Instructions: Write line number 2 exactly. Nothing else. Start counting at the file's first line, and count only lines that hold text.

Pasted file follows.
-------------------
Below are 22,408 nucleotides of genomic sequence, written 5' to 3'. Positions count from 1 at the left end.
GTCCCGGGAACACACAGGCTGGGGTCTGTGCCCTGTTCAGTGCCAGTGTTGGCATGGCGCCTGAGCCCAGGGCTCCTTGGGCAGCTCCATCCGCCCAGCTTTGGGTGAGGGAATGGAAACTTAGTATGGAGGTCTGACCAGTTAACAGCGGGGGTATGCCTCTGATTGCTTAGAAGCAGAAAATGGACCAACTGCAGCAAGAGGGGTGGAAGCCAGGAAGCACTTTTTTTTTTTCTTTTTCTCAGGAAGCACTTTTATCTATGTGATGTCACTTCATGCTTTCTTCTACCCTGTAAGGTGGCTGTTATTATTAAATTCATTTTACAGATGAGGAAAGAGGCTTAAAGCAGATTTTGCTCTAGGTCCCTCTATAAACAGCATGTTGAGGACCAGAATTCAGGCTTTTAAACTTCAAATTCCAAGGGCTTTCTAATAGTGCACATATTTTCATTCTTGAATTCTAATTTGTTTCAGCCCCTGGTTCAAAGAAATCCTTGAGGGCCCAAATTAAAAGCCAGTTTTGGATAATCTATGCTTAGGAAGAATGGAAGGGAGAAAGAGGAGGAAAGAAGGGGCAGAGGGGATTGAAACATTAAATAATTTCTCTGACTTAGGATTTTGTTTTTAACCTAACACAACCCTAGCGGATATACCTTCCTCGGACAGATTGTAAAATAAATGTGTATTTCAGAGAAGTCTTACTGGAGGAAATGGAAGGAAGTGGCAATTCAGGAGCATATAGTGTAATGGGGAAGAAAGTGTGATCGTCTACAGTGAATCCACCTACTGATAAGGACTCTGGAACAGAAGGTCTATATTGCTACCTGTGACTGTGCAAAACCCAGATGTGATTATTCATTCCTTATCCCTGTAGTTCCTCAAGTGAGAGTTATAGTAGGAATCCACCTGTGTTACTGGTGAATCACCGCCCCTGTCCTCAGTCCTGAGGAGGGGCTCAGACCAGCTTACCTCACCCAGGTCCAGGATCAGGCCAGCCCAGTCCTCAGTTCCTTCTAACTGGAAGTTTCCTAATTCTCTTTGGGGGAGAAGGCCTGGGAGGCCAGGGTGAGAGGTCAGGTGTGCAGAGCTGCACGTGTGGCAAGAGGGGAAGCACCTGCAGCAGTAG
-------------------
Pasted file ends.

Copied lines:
GTCCCGGGAACACACAGGCTGGGGTCTGTGCCCTGTTCAGTGCCAGTGTTGGCATGGCGCCTGAGCCCAGGGCTCCTTGGGCAGCTCCATCCGCCCAGCTTTGGGTGAGGGAATGGAAACTTAGTATGGAGGTCTGACCAGTTAACAGCGGGGGTATGCCTCTGATTGCTTAGAAGCAGAAAATGGACCAACTGCAGCAAGAGGGGTGGAAGCCAGGAAGCACTTTTTTTTTTTCTTTTTCTCAGGAAGCACTTTTATCTATGTGATGTCACTTCATGCTTTCTTCTACCCTGTAAGGTGGCTGTTATTATTAAATTCATTTTACAGATGAGGAAAGAGGCTTAAAGCAGATTTTGCTCTAGGTCCCTCTATAAACAGCATGTTGAGGACCAGAATTCAGGCTTTTAAACTTCAAATTCCAAGGGCTTTCTAATAGTGCACATATTTTCATTCTTGAATTCTAATTTGTTTCAGCCCCTGGTTCAAAGAAATCCTTGAGGGCCCAAATTAAAAGCCAGTTTTGGATAATCTATGCTTAGGAAGAATGGAAGGGAGAAAGAGGAGGAAAGAAGGGGCAGAGGGGATTGAAACATTAAATAATTTCTCTGACTTAGGATTTTGTTTTTAACCTAACACAACCCTAGCGGATATACCTTCCTCGGACAGATTGTAAAATAAATGTGTATTTCAGAGAAGTCTTACTGGAGGAAATGGAAGGAAGTGGCAATTCAGGAGCATATAGTGTAATGGGGAAGAAAGTGTGATCGTCTACAGTGAATCCACCTACTGATAAGGACTCTGGAACAGAAGGTCTATATTGCTACCTGTGACTGTGCAAAACCCAGATGTGATTATTCATTCCTTATCCCTGTAGTTCCTCAAGTGAGAGTTATAGTAGGAATCCACCTGTGTTACTGGTGAATCACCGCCCCTGTCCTCAGTCCTGAGGAGGGGCTCAGACCAGCTTACCTCACCCAGGTCCAGGATCAGGCCAGCCCAGTCCTCAGTTCCTTCTAACTGGAAGTTTCCTAATTCTCTTTGGGGGAGAAGGCCTGGGAGGCCAGGGTGAGAGGTCAGGTGTGCAGAGCTGCACGTGTGGCAAGAGGGGAAGCACCTGCAGCAGTAG